This doesn’t need to be a huge gesture. Just reaching out to show your support is enough. In fact, when I’m finished here on my way home, there’s somebody that I’m going to send a voice message to because I just listened to their podcast and it was amazing.

Supportive voices are incredibly important. Seek them. Be one.


3) Know your “why?”

As in, why did you become an entrepreneur in the first place? Why did you start your business?

When you are super clear on your why, that’s like the guiding star that keeps you focused.

When I first started out, my why was simple: to provide a better life for myself and my family.

But as I started experiencing some success and discovering the impact my business could have, I found another why.

My wife and I started a charity where we build schools in Kenya. At the time of writing this, we’ve built eight schools, and two are currently in construction.

So the more money I make, the more I can contribute to that project, and that motivates me daily.

When you get clear on your why, people can say what they want and they can try to derail you, but none of that matters because you have complete confidence in the path you’re on.





  1. Have a clear strategy.

  2. Have supportive voices (and be a supportive voice, too).

  3. Know your “why?”

It’s not easy being an entrepreneur. But you and I, we’re the ones making things happen.

Entrepreneurs have the power to change the world and that’s why I love and believe in entrepreneurship so much.

Keep your confidence up. The world will thank you for it.


Your turn: What do you do to guard your confidence? Let me know in the comments below.


“How do I choose which market to enter?”

Someone recently asked me this question, and it’s a GREAT question.

This person already has an audience in one market, but it’s not a market that they are especially passionate about. On the other hand, they are extremely passionate about a different market, but they aren’t yet established in that market.

Which market should this person choose? The one that they have authority in? Or the one that excites them? 

This is what I told them (click to watch the video, or read the summary below):




When I’m evaluating markets that I would personally like to enter, there are FOUR main things that I consider:


1) Is this a market that I would actually enjoy working with? 

Is this a subject that lights me up? Is this a topic that I want to spend a lot of time dealing with?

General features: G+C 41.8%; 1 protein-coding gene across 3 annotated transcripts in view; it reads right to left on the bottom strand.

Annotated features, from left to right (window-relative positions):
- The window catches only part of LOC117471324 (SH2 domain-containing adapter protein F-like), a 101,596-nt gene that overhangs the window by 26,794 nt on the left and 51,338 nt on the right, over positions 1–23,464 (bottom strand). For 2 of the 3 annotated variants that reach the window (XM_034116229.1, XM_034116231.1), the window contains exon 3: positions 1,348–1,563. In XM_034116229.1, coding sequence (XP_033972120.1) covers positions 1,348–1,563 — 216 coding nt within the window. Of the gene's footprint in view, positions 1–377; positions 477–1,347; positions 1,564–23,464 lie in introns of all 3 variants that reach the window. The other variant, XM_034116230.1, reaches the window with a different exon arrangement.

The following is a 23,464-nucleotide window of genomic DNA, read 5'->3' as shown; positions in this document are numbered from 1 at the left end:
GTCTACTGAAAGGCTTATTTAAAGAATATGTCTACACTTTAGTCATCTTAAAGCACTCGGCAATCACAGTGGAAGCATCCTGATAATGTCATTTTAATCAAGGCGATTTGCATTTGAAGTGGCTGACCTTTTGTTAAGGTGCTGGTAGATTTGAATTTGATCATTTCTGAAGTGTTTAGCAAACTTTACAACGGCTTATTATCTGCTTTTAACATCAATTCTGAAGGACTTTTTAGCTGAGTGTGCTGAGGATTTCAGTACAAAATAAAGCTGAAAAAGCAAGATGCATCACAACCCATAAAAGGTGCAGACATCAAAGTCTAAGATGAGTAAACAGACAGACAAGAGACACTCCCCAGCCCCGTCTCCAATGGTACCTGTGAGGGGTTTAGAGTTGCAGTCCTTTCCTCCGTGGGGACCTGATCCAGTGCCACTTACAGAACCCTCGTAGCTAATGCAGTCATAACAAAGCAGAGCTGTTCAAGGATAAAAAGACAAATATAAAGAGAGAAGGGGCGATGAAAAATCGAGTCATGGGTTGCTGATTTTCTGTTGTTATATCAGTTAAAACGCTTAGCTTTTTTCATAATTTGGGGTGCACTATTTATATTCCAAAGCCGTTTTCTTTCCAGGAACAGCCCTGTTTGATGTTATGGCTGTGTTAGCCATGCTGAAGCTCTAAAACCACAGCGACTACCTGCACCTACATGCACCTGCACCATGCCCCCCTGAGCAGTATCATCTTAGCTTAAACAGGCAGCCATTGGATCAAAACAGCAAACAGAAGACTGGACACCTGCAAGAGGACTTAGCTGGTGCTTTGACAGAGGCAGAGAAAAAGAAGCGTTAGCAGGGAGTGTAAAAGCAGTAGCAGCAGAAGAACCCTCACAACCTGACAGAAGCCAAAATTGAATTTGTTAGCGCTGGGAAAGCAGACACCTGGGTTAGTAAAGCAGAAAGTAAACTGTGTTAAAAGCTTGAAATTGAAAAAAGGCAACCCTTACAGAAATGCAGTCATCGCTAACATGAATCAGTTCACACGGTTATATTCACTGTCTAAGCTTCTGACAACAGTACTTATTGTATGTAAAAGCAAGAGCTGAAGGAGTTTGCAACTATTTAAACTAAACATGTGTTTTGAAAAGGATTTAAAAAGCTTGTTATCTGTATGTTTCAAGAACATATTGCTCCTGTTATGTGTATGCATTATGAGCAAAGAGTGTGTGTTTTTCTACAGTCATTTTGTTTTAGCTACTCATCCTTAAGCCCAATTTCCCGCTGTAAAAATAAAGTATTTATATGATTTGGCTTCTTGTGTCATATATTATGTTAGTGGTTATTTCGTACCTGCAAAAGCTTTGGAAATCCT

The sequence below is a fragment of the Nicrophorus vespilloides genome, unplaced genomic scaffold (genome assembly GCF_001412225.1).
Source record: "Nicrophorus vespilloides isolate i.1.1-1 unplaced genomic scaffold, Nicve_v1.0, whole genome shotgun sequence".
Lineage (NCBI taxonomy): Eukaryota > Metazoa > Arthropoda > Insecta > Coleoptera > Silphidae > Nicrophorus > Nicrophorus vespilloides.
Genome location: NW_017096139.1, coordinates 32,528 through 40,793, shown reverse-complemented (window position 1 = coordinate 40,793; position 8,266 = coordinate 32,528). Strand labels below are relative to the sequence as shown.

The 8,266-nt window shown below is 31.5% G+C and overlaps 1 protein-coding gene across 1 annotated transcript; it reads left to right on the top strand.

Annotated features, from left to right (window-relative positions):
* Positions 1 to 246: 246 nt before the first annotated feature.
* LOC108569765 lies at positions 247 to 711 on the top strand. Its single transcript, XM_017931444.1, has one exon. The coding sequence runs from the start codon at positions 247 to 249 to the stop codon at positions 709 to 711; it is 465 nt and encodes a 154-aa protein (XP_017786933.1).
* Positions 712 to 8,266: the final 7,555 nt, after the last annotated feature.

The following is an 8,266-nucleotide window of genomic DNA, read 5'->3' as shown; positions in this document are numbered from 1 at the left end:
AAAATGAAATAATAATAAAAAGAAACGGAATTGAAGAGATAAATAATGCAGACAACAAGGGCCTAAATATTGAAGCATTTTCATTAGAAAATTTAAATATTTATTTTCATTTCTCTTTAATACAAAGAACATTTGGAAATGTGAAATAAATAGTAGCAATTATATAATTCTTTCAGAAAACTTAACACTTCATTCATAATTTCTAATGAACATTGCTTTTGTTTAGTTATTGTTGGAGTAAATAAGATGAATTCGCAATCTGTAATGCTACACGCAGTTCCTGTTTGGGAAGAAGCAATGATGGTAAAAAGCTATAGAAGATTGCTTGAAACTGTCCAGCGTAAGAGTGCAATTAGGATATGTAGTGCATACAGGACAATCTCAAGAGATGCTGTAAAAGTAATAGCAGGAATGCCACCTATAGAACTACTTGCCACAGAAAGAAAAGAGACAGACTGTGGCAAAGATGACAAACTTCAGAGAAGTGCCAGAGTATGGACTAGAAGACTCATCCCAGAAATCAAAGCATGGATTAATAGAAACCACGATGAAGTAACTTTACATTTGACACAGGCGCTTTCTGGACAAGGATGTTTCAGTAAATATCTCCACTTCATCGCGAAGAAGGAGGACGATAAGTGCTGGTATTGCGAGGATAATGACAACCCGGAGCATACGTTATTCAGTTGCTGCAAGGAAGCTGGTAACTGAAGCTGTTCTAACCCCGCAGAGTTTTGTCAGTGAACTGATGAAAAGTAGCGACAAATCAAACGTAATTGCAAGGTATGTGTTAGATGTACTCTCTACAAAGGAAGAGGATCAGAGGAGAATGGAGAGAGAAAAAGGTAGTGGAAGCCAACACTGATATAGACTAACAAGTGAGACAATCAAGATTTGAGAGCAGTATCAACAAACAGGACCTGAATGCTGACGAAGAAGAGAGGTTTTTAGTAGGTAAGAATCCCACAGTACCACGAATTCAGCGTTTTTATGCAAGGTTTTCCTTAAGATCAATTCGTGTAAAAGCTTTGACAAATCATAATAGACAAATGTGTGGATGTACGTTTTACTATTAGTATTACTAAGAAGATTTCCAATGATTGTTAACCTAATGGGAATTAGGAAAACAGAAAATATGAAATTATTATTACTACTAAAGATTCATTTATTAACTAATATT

Will this market energize me? Am I really passionate about this?

It might not always feel this way, but there are SO many ways out there to make money.

With the amount of time and energy you need to put into your business, it honestly doesn’t make sense to put all of that effort into something that doesn’t ignite your interest.

This is the most important thing that I consider.

If the answer is YES, I move on to the next question. If the answer is NO, I stop right here.


2) Does this market have a clear problem or challenge? 

If they don’t, they probably aren’t seeking a solution.

And you and I are in the problem solving business, so if it’s not clear that the market has a challenge or a problem that they are looking to overcome, it will be difficult to offer a product or a service that this market will be interested in.

Is there a gap between where this market is and where it wants to be? Can you help them bridge that gap?

It’s a lot more work to first educate a market about the problem they supposedly need to solve before showing them your solution.

If the answer to this question is NO, once again, I stop right here. If this answer is YES, I move on to question 3.


3) Am I positioned to help serve this market? 

Do I have knowledge, authority or experience in this market?

If the answer is no, I ask myself, is there somebody who I can work with that IS positioned to serve this market?

Could I connect and partner with somebody who is positioned to serve this market?

This can be a matter of relationships, research, and outreach.

If the answer to both of these questions is NO, I stop here. If the answer to at least one of these questions is YES, I move on.


4) Is there enough market potential? 

Does this market have room for growth? Is there space to build and scale a business in this market?

We’re not always trying to build a HUGE business. Sometimes a small business can be the best fit for you and your market.

For example, my charity World Teacher Aid has a very small team, only 4 members… and we know all of our donors personally!

And yet we’re able to achieve all of our goals and more every year, so growing our team could actually become an obstacle in the way of doing what we’re doing now.

If the market is just too small or too niche to give you room to grow, you need to think about this: can you leverage the momentum from your entry point to grow into something bigger?